The south side of the Classical Agora housed a number of buildings which show that the city of Athens was actively involved in the practical organization and control of commercial and financial activities. One the earliest of these buildings is ‘South Stoa I’ (how the Classical Athenians called the building is not known).
South Stoa I was built ca. 430-420 BC and consisted of a 80 m long colonnaded porch. Unlike other stoas, which simply consisted of a porch with one row of columns along the façade, this stoa had a double colonnade with 16 rooms along the back wall. The columns on the exterior were in the Doric order. The Stoa was made with relatively modest building materials. The upper part of the walls, for instance, simply consisted of unbaked mudbricks, some of which have miraculously escaped later destruction and weathering and can still be seen.
The more than 240 coins that were found in and around the Stoa suggest it had a commercial function, perhaps as a public market. One of the rooms contained an inscription that mentions ‘metronomoi’ – ‘inspectors of weights and measures’ whose task it was to prevent salesmen from cheating their customers. The city of Athens had official weights and measures, one set of which was probably kept in the Stoa. These consisted of lead and bronze bars with symbols and an official stamp. For dry and liquid food stuffs (grain, nuts, oil, wine etc.) there were standardized terracotta and occasionally bronze containers, also with official inscriptions (examples in the Agora Museum). A 2nd century BC inscription describes the procedure:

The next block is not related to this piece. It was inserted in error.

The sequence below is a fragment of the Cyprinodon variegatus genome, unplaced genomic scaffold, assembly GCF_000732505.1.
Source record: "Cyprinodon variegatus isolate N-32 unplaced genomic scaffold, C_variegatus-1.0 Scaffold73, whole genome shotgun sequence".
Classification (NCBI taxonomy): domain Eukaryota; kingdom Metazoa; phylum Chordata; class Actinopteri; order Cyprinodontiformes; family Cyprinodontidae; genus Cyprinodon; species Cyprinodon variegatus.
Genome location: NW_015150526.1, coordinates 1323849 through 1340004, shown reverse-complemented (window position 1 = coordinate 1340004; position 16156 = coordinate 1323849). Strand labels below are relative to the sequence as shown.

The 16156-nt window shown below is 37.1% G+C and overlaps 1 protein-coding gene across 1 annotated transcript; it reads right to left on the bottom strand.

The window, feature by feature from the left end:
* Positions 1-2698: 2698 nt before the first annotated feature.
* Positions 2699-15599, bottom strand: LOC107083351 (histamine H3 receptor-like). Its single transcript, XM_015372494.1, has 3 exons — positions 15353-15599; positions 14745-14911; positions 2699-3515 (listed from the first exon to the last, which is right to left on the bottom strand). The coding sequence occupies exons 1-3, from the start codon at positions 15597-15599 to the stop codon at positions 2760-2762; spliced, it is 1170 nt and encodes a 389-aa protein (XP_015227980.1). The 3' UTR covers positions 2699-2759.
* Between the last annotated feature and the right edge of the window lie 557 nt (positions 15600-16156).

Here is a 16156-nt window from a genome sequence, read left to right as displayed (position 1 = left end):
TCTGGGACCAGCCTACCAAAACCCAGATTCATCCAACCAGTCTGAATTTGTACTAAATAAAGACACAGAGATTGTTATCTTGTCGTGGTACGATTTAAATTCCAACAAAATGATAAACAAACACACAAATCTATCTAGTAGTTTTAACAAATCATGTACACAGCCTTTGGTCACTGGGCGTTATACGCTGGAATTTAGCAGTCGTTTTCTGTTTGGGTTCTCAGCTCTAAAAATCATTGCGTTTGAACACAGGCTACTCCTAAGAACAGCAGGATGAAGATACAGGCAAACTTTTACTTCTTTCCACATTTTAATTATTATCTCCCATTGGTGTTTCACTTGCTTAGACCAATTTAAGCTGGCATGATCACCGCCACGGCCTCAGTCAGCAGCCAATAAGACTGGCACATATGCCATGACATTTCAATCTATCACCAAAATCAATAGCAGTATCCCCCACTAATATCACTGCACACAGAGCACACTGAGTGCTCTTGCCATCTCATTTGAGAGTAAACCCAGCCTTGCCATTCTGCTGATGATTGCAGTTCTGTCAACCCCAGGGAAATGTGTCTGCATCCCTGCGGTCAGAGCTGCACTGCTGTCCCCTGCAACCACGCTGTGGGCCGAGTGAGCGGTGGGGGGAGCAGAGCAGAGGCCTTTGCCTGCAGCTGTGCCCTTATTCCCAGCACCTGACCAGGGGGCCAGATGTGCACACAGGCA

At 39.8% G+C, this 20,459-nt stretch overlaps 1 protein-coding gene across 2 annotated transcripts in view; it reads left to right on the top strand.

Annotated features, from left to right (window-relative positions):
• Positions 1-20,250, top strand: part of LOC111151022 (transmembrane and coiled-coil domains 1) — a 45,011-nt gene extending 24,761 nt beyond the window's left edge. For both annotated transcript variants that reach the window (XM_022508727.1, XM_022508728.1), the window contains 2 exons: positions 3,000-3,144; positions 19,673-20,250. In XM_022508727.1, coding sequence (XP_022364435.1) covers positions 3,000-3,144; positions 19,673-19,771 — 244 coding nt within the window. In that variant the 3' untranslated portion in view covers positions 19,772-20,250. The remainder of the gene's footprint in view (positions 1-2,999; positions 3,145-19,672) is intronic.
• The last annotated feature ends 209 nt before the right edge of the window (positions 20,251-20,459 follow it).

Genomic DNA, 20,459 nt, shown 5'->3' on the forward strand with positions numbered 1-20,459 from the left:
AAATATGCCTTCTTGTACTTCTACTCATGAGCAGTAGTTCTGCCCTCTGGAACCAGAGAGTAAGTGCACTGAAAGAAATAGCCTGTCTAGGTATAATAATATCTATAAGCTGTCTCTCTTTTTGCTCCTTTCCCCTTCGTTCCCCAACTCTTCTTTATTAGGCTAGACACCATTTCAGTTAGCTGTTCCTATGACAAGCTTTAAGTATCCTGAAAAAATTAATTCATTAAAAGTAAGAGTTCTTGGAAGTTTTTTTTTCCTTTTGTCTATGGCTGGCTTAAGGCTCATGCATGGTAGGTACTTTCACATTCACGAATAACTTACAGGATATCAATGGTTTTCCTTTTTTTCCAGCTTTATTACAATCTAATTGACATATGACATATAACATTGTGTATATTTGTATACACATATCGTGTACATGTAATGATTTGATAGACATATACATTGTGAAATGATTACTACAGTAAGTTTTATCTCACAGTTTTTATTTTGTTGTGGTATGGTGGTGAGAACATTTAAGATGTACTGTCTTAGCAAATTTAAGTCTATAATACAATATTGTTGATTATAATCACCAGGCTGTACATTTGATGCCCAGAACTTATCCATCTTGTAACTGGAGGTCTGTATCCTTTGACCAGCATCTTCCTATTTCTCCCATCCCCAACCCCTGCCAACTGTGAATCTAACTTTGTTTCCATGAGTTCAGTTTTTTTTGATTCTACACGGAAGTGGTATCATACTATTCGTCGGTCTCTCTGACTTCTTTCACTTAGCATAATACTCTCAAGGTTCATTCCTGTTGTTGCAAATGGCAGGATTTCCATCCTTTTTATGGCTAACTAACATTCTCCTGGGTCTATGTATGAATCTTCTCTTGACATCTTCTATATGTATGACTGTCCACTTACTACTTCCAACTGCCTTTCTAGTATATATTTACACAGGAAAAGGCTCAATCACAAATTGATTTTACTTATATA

“Sellers of Persian nuts, almonds, hazelnuts, pine-nuts, chestnuts, Egyptian beans, dates and any other dried fruits normally sold with these, also lupines, olives, and pine kernels shall use a measure of the capacity of three half-choinikes of grain leveled off, selling them heaped up in this choinix which shall be five fingers deep and have a lip one finger wide. … If anyone sell in a smaller container, the appropriate authority shall immediately sell the contents by auction, pay the money to the public bank, and destroy the container.”
The form of the 16 rooms in the back of ‘South Stoa I’ provides further information on the function of the building: that of dining rooms for the associated officials. The doorways of these rooms are not in the center, something which was probably done to allow a large number of dining couches to be placed along the walls. One room, moreover, preserves the kind of raised border that is usually found in ancient dining rooms and which would keep the wooden legs of the couches from getting wet when the room was cleaned.
South Stoa I was dismantled in 150 BC to make place for ‘South Stoa II’, which formed part of a larger complex, but probably with a similar commercial function as ‘South Stoa I’.
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